Ground Level

Hunger in Minnesota

Julie Siple — MPR News

How big of a problem is hunger in Minnesota?

According to the latest numbers from the U.S. Department of Agriculture, 10.5 percent of Minnesota households are food insecure. That means they sometimes struggle to get enough nutritious food for a healthy lifestyle.

That’s below the national average, but relief groups are concerned because hunger is on the rise in the state.

Nationally, more than 50 million Americans lived in food insecure homes in 2009. That includes 17 million children.

What’s it mean to be hungry in Minnesota?

Hunger can be hard to recognize in Minnesota. It’s not a visible problem, marked by bloated bellies or hollow faces.

Instead, it can mean having insufficient money to buy enough food. It can mean skipping meals so children can eat. It can mean buying cheap, less nutritious food to get enough calories. In the most severe cases, it means going at least a whole day without eating.

The U.S. government doesn’t measure hunger. Instead, it measures food insecurity by conducting an annual survey of a random sample of American households, asking questions about people’s ability to put food on the table. Food insecurity reports are the closest thing we have to an official hunger count.

Where do people get help?

Many people turn first to the emergency food system. Food banks (organizations that procure and store the food), food shelves (which distribute the food to hungry Minnesotans) and hot meal programs are the main providers of emergency food.

Government-funded programs help feed many Minnesotans. More than 478,000 Minnesotans receive food stamps, now called Food Support in Minnesota. The Woman, Infants, and Children (WIC) program provides food help for pregnant women, new mothers and their children. Federal commodity programs also provide food.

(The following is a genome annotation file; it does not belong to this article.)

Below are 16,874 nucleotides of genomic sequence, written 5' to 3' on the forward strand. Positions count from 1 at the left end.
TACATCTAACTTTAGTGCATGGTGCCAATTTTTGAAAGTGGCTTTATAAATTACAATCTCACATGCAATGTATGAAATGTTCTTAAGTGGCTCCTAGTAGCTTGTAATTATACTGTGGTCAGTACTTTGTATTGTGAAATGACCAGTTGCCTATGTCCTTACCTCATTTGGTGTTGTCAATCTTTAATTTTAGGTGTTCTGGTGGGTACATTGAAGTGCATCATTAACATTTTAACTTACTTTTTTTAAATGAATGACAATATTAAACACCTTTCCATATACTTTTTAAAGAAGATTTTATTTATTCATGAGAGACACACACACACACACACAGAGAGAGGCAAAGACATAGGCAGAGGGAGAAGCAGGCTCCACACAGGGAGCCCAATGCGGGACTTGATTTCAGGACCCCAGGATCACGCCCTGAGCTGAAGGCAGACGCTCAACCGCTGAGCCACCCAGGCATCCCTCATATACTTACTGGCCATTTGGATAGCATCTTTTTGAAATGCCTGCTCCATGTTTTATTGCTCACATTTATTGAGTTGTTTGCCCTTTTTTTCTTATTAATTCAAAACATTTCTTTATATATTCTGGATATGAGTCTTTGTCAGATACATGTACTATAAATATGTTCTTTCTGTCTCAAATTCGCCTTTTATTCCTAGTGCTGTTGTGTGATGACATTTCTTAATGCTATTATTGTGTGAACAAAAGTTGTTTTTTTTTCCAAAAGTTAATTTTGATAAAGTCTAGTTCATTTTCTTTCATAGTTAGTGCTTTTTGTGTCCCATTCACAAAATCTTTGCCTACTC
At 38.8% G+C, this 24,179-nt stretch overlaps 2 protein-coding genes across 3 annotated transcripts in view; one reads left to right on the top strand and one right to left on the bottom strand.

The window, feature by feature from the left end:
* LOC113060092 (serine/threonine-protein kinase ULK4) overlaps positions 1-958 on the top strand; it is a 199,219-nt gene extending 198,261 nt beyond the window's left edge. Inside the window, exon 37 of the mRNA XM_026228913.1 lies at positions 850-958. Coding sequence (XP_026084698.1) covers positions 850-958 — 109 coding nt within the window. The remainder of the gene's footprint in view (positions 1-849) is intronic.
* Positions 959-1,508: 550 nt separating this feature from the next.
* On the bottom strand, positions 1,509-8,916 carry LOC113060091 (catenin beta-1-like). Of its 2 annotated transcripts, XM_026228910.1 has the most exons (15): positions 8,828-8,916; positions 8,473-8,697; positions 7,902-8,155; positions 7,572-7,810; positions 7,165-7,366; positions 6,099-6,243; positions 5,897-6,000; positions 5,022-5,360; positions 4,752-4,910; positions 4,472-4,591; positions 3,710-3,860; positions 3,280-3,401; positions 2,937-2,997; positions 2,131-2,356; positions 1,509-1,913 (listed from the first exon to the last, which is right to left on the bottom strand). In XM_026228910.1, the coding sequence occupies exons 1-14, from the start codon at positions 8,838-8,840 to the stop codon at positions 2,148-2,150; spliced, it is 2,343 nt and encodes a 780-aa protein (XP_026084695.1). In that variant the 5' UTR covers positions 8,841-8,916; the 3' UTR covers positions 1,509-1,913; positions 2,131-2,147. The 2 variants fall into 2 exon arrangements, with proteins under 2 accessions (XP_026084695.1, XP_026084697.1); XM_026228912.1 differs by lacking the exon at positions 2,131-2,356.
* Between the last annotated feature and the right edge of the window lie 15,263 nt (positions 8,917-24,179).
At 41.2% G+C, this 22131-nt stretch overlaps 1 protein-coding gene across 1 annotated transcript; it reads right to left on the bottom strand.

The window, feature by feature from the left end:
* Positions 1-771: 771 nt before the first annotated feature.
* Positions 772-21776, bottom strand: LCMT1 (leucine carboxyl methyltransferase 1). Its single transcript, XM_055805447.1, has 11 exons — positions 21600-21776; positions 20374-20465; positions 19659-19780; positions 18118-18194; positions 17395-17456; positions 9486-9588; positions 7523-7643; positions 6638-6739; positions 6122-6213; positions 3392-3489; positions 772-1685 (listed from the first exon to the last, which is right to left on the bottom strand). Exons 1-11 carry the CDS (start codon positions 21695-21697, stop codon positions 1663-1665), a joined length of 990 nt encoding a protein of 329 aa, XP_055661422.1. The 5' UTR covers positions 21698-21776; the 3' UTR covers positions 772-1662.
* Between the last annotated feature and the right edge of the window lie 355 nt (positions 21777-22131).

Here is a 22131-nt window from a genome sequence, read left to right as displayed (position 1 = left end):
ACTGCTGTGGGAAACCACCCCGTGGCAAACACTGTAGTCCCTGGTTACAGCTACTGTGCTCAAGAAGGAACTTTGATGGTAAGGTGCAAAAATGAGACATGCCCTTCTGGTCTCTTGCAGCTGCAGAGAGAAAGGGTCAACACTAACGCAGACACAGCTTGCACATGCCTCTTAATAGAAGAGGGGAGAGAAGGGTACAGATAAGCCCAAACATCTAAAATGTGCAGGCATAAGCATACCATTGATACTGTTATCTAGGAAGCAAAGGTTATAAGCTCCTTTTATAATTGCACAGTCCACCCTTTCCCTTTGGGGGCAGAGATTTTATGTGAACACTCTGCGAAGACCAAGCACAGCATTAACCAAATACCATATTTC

Schools play an essential role, with federally-funded lunch for low-income kids, a growing breakfast program, and a summer food program.

Finally, many Minnesotans find help in families and friends.

What are the consequences of hunger?

A growing body of research finds hungry children learn less, receive lower math scores, and are more likely to repeat a grade. Children living in food insecure homes are also more likely to be hospitalized due to illness.

Recent research finds a link between food insecurity and developmental delays in very young children. In older children, some research suggests hungry children have increased risk of behavior problems and absenteeism.

Maternal depression and maternal anxiety have also been linked to food insecurity.

Researchers are careful to control for other factors – income, socio-demographic characteristics, mental health history, for example, -- but it can be hard to tease out the effects of hunger.

What is controversial in the discussion about hunger?

Some advocates for the hungry say hungry Americans are undercounted, particularly because the government doesn’t include the homeless in their official count. Other critics say hunger is exaggerated by advocates and the media, pointing out that for most people it’s an episodic, not chronic, condition.

The biggest disagreements, however, come over how to respond to hunger. How much should the government spend on food programs and safety nets? What role should charities play? The debates over these questions have changed with the politics and economics of the country.